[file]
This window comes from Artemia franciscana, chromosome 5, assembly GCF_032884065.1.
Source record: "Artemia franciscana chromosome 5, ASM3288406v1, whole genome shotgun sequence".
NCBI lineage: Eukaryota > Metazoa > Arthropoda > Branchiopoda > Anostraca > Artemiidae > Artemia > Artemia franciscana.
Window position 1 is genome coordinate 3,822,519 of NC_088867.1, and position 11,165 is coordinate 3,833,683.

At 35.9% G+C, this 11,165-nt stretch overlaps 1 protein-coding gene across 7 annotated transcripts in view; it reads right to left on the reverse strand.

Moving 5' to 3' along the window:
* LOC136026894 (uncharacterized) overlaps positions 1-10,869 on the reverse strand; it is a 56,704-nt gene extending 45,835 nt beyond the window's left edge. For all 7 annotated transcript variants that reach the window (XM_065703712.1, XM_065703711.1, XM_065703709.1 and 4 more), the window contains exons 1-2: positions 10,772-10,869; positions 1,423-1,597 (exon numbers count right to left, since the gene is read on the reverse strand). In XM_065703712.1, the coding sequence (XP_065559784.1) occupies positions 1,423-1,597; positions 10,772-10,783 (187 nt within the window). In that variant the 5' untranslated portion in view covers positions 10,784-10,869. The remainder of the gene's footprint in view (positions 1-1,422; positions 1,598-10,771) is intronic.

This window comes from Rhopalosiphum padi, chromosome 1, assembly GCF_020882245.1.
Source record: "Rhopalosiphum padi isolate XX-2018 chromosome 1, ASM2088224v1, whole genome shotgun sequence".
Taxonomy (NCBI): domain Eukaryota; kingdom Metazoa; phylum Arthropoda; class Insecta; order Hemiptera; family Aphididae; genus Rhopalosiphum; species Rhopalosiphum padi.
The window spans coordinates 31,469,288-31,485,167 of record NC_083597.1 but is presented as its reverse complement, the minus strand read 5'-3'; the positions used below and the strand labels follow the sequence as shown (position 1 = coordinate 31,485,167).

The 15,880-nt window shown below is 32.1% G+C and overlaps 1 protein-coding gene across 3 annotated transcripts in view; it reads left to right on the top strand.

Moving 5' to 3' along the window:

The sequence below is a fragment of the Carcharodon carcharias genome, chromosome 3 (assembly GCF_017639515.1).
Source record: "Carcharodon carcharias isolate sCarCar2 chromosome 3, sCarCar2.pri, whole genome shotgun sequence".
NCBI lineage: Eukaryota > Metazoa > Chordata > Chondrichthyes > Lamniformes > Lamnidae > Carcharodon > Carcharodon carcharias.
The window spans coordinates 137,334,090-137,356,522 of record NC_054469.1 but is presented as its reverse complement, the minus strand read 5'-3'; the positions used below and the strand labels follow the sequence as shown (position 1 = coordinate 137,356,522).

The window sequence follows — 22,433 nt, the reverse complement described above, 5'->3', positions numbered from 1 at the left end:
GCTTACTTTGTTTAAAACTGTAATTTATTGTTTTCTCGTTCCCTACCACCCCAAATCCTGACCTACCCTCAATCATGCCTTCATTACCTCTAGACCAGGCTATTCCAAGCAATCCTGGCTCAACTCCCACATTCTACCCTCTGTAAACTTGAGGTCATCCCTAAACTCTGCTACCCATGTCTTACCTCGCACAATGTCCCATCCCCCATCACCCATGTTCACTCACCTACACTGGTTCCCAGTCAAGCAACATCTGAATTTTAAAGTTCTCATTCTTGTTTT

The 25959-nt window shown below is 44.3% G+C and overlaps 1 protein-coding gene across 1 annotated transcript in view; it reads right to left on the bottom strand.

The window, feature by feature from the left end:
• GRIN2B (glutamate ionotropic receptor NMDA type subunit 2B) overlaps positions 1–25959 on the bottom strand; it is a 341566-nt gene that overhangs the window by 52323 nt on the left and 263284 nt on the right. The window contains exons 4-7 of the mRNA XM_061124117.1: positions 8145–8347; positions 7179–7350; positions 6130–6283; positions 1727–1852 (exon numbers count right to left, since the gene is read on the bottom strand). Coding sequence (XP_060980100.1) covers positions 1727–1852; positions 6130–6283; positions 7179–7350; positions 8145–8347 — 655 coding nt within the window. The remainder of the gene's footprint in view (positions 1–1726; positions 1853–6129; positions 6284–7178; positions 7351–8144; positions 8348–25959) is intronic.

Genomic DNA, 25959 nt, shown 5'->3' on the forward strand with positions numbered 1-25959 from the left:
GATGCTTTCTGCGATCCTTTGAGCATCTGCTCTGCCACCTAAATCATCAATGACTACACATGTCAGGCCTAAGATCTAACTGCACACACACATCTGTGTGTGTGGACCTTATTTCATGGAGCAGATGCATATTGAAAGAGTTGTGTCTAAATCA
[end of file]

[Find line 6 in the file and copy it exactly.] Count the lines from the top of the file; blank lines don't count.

Moving 5' to 3' along the window: